The value added component is important. The other component is, “Are you a viable going concern?” A lot of folks that come in here, and do business here have been concerned about some of the companies out there. What are their underlying finances? Are they going to get caught in a (financial) circumstance if the company doesn’t perform well? Are they going to be able to take care of their own stuff? There’s something to be said for having 35 years of history and having paid every dime on time.

You founded your own consultancy Music Analytics in 2001.

When I was CFO at Windswept everything was pretty inside as far as deals and transactions. I started working with a lot of other folks while at Music Analytics. As outside financiers began showing up in this business, a lot of them approached me, and said, “You know how all of these deals work, and you know who has what catalogs and what is available. Why don’t we just give you the money, and you go do (the deal)?” The problem was that a lot of them wanted me to buy really expensive assets that I felt they weren’t going to make any money off of.

What were they primarily looking at?

They were looking at trying to acquire publishing catalogs. Outside financiers liked the annuity aspect of music publishing. That is what started bringing them in. In the late ‘90s, we would have loved to have kept Windswept (Pacific)—what we call Windswept One—as a private company, as an independent company, but none of the banks or independent financiers in private equity understood music publishing. Everybody was also then very concerned about Napster but it was more that they didn’t understand how cash happened (in publishing). It was frustrating to us.

So one of the things that I did after (leaving Windswept) was that I spent time with banks and other financial sources to have them understand (music publishing). Once people started understanding it, they really liked it. But the big pivotal moment was when TH Lee (private equity firm Thomas H. Lee Partners), their consortium, and Edgar Bronfman bought Warner Music Group. They put out decks of material showing how the business worked and showed what they thought they could do with it. A lot of debt providers really learned about the business during that time. They then thought, “Hey this is something we can probably lend into.” Then private equity showed up.

DreamWorks Music Publishing was sold to Dimensional Associates; and Compendia Music was sold to Sheridan Square/Artemis. Were those the type of assets that equity people were looking at?

There were even smaller ones that private investors purchased. That was great because it showed that there were people interested (in the music business) and that there was great quality out there which usually had to do with the vision of the founders (of those companies). There were also more corporate type transactions.

Terra Firma Capital Partners recently raised $156 million from investors to stave off a bank foreclosure. Many people were surprised that Terra Firma could go back to its investors and keep Citigroup at bay. In for a penny, in for a pound?

Yeah, I think that’s probably right. I think that at that point investors—and this is speculation—were down to looking at their equity being worth zero. By putting something into the game, they could increase it from being zero to being whatever they put into the new slot plus some recapture of that loss.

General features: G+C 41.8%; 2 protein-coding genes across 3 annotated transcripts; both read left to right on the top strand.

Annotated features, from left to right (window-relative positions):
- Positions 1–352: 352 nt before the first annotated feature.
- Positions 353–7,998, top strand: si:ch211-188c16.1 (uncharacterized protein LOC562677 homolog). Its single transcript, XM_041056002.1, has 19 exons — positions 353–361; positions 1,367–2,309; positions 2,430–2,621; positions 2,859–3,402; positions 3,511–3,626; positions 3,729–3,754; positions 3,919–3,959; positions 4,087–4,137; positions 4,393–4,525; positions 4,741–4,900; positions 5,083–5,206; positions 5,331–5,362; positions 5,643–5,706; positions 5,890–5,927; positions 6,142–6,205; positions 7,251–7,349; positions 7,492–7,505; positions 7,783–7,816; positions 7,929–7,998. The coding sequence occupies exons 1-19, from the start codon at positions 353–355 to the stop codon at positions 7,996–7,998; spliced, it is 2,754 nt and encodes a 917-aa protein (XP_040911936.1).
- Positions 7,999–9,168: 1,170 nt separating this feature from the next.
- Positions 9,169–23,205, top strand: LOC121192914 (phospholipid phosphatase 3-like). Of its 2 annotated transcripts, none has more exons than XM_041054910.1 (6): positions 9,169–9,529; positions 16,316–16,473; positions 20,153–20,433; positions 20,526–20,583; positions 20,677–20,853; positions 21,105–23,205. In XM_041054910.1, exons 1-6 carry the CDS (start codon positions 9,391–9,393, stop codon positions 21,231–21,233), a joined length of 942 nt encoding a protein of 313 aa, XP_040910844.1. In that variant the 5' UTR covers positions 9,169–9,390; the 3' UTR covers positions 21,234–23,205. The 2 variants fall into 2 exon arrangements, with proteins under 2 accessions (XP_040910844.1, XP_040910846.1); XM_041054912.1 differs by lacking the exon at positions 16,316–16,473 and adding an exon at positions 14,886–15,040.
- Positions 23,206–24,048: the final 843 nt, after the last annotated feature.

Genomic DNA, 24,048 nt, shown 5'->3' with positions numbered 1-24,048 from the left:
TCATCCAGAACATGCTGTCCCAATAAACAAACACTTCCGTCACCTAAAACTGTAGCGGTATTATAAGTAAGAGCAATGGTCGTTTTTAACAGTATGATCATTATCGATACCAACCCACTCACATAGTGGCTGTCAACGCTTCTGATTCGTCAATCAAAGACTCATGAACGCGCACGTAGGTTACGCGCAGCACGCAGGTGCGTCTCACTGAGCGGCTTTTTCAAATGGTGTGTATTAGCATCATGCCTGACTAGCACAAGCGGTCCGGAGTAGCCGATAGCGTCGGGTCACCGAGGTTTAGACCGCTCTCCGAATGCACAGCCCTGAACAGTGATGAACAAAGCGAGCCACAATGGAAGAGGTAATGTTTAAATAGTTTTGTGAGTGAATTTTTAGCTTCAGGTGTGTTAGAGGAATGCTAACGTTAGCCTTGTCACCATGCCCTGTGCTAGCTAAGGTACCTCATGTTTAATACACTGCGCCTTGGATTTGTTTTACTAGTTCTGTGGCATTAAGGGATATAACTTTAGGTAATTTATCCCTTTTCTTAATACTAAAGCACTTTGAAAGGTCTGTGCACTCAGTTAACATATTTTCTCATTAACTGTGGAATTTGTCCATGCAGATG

From a market perspective, how do investors look at the music industry?

It follows a pretty classic model. That it is assets versus services. What those two things are valued at. Financiers, both credit and equity providers and even the credit providers split (the music industry) up by saying, “Music is recorded music, and music publishing. It's two different things. Here’s why.”

In conversations (with other investors), they are usually met with very favorable responses. The (evaluation is), “It’s recorded music, yeah. They (the label) own a huge library of assets but they are trying to diversify their interest streams. They are still largely dependent on retail sales.”

There’s no question that music publishers get grouped into the (overall) music conversation….at first. Then, either the folks that have been in (the music market) for while, or do spend the time to get sophisticated about it, begin to understand the differences. With music publishing, we certainly have a retail sale component but we are also making money in various channels whereas the record companies either don’t or haven’t in the past.

When it comes to services, most of those services—not all of them but most of them--are tied more closely to the record side of the business, with the exception of touring; services related to touring and venues, things like Live Nation and Ticketmaster.

The lines are blurring; the root of music publishing was producing and licensing music. That is exactly what you are now doing operating 429 Records with Kings Of Leon, and the Features. You have gone back to the roots of music publishing.

People say, “Wow, you are doing that stuff.” I just say that, “I’m just doing what the original publishers did when they commissioned composers and authors.” Publishers were the ones that got somebody to perform (the song) on Broadway or at shows or theatres or wherever they could. Eventually, they licensed (the song) into piano rolls.

Until then music publishers controlled the distribution of their music.

Absolutely. If you look at the names of the historic (music) print companies that were around back then they all were (music) publishers. Print companies weren’t just someone who was printing music. They were people who owned the underlying songs.

Irving Berlin used to enforce usage of his songs. He was one of the last major songwriters to join ASCAP.